We locked the bikes outside our hostel with our two locks and thought it would be safe, since the owner of the hostel told us it was not a problem. 2 days later, we realized that the locks were opened and the bikes were stolen. The only thing which was left, were the locks.

We then called our insurances and went to the police to get a report. After that we searched for 3 days for ideal bikes to continue the trip. Luckily, we have good insurance cover and we were in a big European city, so it was not such a big problem to replace them.

Besides that have you had any other setbacks? Like weather, winds, accidents…

So far we were really lucky with the weather. We had one minor accident in the beginning of our journey through Sweden. We were all cycling next to each other and Joel then fell sideways, because he got tangled in Fabian’s bicycle.

Up to now, how do you compare the planned route with the cycled route? Any major changes or everything has been quite close to the plan?

More or less we stayed on the planned route and only did small changes, adapting to the tips we got from local people. The only bigger adjustment was that we entered Denmark through Helsingör instead of Copenhagen.

Equipment wise, the things you had prepared were enough or you’ve made some adjustments since then?

In Copenhagen, we sent some warm clothes back home as the temperatures were already high enough.
The water filter was helpful in the beginning, because we didn’t have places to get running water from. No villages or cities aorund. Later on, as we started cycling on more populated places, we didn’t need it anymore.

We expected more mosquitos in Scandinavia, because usually it’s a big problem. But due to the dry summer, we did not encounter many of them overall.

How are the Northern European countries for cycling? Road conditions, camping grounds, many climbs… Would you say it’s a safe choice for beginners?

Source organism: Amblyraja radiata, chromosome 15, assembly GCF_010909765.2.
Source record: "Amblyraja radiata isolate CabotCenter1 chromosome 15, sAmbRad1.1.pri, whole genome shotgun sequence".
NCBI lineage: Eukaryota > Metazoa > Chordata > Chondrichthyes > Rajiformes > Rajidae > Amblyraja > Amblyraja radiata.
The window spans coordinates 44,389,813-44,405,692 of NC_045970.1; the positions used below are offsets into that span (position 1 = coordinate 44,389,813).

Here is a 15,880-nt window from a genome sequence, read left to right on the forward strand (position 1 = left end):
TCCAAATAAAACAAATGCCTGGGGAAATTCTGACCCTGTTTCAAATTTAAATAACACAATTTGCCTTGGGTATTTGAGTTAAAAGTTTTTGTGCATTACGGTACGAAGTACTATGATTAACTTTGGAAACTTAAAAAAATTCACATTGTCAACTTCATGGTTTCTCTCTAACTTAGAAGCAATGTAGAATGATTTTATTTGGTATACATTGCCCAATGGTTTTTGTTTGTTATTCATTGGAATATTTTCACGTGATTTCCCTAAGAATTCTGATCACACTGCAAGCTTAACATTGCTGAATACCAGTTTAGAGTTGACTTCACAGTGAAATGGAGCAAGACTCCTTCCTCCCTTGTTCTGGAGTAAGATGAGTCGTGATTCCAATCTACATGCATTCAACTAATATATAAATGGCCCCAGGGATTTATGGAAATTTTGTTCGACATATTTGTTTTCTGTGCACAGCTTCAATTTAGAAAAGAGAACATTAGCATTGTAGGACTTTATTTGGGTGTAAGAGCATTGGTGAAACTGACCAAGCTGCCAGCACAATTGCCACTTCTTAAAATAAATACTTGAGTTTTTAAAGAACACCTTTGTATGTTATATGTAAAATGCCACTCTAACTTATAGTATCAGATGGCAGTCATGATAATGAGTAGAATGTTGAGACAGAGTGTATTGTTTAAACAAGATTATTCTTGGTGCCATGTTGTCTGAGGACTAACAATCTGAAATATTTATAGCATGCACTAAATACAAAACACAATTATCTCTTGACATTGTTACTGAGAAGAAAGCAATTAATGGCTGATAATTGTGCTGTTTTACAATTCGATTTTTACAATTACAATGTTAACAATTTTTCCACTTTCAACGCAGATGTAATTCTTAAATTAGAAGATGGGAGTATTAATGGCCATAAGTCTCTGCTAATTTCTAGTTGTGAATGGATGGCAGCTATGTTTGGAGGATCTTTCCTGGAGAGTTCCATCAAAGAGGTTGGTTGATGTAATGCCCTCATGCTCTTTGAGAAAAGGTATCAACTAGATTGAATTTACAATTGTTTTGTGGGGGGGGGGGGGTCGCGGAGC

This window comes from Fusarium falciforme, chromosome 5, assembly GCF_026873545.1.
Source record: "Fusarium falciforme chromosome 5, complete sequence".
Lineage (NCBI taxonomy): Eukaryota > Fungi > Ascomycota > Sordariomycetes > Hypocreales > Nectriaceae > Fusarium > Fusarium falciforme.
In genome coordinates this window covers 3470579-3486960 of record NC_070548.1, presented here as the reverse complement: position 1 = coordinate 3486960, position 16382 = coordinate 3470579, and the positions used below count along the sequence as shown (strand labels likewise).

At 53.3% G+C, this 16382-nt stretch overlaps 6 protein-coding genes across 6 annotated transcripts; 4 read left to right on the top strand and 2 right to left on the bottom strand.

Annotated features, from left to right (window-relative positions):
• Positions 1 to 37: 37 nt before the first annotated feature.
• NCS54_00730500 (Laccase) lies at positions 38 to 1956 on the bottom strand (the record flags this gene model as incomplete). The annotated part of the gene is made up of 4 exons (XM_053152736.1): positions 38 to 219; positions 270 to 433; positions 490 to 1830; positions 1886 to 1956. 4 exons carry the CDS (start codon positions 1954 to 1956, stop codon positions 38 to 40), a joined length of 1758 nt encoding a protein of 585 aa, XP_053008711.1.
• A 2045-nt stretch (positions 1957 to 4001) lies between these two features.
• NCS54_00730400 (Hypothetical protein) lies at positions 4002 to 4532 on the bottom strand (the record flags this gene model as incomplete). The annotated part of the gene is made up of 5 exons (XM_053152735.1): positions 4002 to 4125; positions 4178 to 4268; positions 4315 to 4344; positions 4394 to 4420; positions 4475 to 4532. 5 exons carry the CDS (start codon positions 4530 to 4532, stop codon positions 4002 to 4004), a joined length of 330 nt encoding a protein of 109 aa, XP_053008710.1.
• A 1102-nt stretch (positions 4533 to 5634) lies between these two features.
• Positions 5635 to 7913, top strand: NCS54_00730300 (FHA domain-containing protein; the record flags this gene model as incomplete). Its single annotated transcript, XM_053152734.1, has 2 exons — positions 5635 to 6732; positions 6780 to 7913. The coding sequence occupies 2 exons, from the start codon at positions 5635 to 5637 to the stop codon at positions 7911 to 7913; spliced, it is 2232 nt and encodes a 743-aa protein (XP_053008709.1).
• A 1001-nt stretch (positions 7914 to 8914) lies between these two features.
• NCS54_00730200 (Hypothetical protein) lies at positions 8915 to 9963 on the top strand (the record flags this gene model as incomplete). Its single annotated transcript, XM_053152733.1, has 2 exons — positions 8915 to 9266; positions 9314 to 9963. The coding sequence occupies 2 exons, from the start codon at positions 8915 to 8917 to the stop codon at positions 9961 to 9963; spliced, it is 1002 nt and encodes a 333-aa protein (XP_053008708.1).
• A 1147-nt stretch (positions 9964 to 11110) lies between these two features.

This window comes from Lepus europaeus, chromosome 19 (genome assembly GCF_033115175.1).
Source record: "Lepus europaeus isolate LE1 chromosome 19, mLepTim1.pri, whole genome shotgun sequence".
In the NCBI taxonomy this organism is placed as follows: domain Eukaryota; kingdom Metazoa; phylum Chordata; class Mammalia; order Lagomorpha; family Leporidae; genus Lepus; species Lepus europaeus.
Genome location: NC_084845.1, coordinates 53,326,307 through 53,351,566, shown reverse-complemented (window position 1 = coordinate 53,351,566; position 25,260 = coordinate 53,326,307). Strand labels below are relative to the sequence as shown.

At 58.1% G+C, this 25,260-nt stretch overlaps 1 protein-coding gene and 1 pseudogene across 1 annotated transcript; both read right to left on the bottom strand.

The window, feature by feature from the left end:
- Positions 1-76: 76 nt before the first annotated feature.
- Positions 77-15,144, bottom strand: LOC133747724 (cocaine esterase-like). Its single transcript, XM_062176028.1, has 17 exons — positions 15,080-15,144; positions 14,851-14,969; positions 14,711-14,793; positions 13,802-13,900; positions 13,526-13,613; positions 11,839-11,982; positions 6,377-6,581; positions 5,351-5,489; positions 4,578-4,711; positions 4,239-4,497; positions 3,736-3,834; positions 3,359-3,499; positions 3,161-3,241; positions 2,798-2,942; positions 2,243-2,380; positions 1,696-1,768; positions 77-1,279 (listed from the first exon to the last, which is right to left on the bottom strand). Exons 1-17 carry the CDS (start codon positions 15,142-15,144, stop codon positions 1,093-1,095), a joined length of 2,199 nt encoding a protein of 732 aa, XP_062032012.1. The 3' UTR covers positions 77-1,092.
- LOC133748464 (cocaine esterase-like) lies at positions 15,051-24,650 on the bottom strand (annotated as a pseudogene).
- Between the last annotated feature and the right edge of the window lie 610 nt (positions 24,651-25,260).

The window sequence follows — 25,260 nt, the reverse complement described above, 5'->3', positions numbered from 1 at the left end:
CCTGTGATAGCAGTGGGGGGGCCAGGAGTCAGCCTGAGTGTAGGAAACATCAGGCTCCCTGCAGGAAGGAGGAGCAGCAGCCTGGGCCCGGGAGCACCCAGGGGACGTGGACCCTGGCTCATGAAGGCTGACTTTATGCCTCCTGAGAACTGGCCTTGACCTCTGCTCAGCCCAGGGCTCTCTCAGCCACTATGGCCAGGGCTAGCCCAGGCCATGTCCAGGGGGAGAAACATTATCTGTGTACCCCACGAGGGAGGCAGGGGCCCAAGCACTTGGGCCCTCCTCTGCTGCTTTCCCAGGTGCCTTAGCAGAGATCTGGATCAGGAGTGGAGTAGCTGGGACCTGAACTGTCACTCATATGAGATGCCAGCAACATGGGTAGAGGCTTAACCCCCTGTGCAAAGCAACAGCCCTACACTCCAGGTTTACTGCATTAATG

For starters we would recommend Sweden, because it’s relatively flat and camping spots are easy to find. In Norway, it is though, since there’s more wind and many steep climbs. In addition, the landscapes are rougher and it is harder to find camping spots. The road conditions were good in all countries so far.

What are your favourite meals to eat while camping? Any secret recipes?

We have been having a surprisingly well balanced diet for three carnivore guys. We cooked different versions of pasta, couscous, rice, soups, salads and mashed potatoes with meat. We do not have a favourite, but discovered many new recipes and ways to combine all sorts of ingredients.

And finally, do you still all love each other?

Love is relative (ahahaah, such a swiss answer!), but we enjoy our time together a lot. We are all surprised how well it’s going so far. All the cycling in between helps to cool down and to reflect on ourselves. Sometimes we have heated discussions, but we have also learned how to compromise. Anyway, it’s an important part of our journey and it has helped us to grow as a team.

Keep it going guys!
Follow them in: and @cycling_cape2cape

Alfacinha germinada e cultivada num cantinho à beira mar plantado, a Inês tem uma certa inquietação que não a deixa ficar muito tempo tempo no mesmo sítio. Fez Erasmus em Paris, trabalhou em Istambul e em Portugal, fez um mestrado em Creative Advertising em Milão e agora trabalha no Reino Unido. Viajar, criatividade, cozinhar, dançar e ler são algumas das suas paixões. A combinação de algumas delas deu origem a este blog, o Mudanças Constantes. Bem-vindos!